VIENNA, Austria — Defying most expectations, OPEC will cut its oil production target by 3.5 percent beginning in November, the cartel announced today.
The Organization of Petroleum Exporting Countries agreed to reduce its output ceiling by 900,000 barrels a day to 24.5 million barrels. OPEC pumps about a third of the world's crude.
Although the market is currently well supplied, OPEC is taking pre-emptive action now to try to keep prices stable before an expected dip in seasonal demand early next year, the group's spokesman Omar Ibrahim told a news conference.
OPEC predicts that the daily supply of crude will outstrip demand by 2.5 million barrels during the first quarter of 2004.
Iranian Oil Minister Bijan Namdar Zanganeh called the cut a possible "first step" and did not rule out an additional reduction later in the year.
"It is better that we start before we witness a very bad situation in the market," he told reporters before the group's oil ministers met in private to approve the cut.
OPEC had been widely expected to keep its daily production ceiling at 25.4 million barrels. However, a recent slide in prices and OPEC's expectations of a surge in oil inventories among major importing countries have compounded its fears about a further softening of the market.
Iraq's gradual return to the market was also a factor. Zanganeh noted that a cut of 900,000 barrels would return OPEC's output target to what it was before the war in Iraq removed that country temporarily from the market.
Iraq, a founding member of OPEC, participated in its policy discussions for the first time since the ouster of former Iraqi President Saddam Hussein. Iraq's newly installed Oil Minister Ibrahim Bahr al-Uloum took his place between counterparts from Kuwait and Iran at the U-shaped table in the OPEC Secretariat.
Iraq was not seeking a production quota of its own. It now produces about 1.8 million barrels of oil a day — 700,000 barrels less than on the eve of the war in that country. It exports some 900,000 barrels a day, the Iraqi oil minister told a news conference earlier.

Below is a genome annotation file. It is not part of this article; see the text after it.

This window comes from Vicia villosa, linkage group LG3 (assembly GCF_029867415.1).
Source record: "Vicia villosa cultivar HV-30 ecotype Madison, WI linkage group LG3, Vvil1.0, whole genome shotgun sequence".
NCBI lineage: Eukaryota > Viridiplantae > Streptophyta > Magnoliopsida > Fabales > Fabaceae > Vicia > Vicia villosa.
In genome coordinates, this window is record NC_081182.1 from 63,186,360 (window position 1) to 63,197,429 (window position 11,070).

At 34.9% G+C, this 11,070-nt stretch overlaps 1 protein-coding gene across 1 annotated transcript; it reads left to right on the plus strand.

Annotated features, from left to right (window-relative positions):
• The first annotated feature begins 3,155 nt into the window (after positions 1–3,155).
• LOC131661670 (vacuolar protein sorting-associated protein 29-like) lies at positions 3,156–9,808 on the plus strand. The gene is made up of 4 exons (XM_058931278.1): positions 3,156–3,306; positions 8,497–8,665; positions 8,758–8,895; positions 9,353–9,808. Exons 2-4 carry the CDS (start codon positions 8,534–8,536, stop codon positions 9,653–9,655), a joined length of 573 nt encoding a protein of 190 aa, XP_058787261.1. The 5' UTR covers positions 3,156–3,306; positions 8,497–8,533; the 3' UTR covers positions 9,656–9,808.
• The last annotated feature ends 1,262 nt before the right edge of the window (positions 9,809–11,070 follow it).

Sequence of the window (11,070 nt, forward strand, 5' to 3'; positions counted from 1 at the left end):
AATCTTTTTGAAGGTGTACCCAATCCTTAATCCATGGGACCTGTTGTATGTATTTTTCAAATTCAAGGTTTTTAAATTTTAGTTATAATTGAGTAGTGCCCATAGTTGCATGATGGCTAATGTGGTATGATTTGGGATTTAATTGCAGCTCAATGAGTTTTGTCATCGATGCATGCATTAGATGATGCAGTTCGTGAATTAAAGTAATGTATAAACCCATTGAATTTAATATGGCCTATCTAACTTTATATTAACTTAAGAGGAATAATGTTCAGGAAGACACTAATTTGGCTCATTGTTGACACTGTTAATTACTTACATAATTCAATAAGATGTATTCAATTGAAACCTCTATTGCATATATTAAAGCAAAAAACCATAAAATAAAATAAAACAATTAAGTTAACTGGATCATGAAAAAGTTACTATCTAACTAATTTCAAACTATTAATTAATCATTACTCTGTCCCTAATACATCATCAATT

"When Iraq returns to normal production, we will discuss with Iraq how to accommodate them. ... Give them time, and then we will discuss this," OPEC president Abdullah bin Hamad al-Attiyah said.
OPEC's policies can have a significant impact on retail prices for heating oil and gasoline, and United Arab Emirates' oil minister Obaid Al-Nasseri sought to play down worries that a production cut ahead of the peak season for heating oil might cause a spike in consumer prices. OPEC could move quickly to add more oil back to the market later if it determines that prices are moving uncomfortably high, he said.
The group said it would meet again Dec. 4 to reassess market conditions.
OPEC wants to keep the price of its benchmark blend of crudes stable within a targeted range of $22-$28 a barrel. The benchmark price stood at $25.14 on Tuesday, the most recent day for which OPEC calculated it.
But crude oil futures soared on reports about OPEC's planned decision. Contracts of U.S. light, sweet crude for November delivery were trading at $28.27 a barrel, up $1.14, on the New York Mercantile Exchange. November contracts of North Sea Brent crude rose $1.23 to $26.75 a barrel on the International Petroleum Exchange in London.
Iraq joined OPEC's formal meeting on policy despite the earlier objections of Venezuela. Venezuela had argued that Iraq should not attend the group's formal meeting because its government has not received U.N. recognition. Iraq's Al-Uloum, backed by OPEC's other members, maintained that his country had a right to participate as a full, voting member.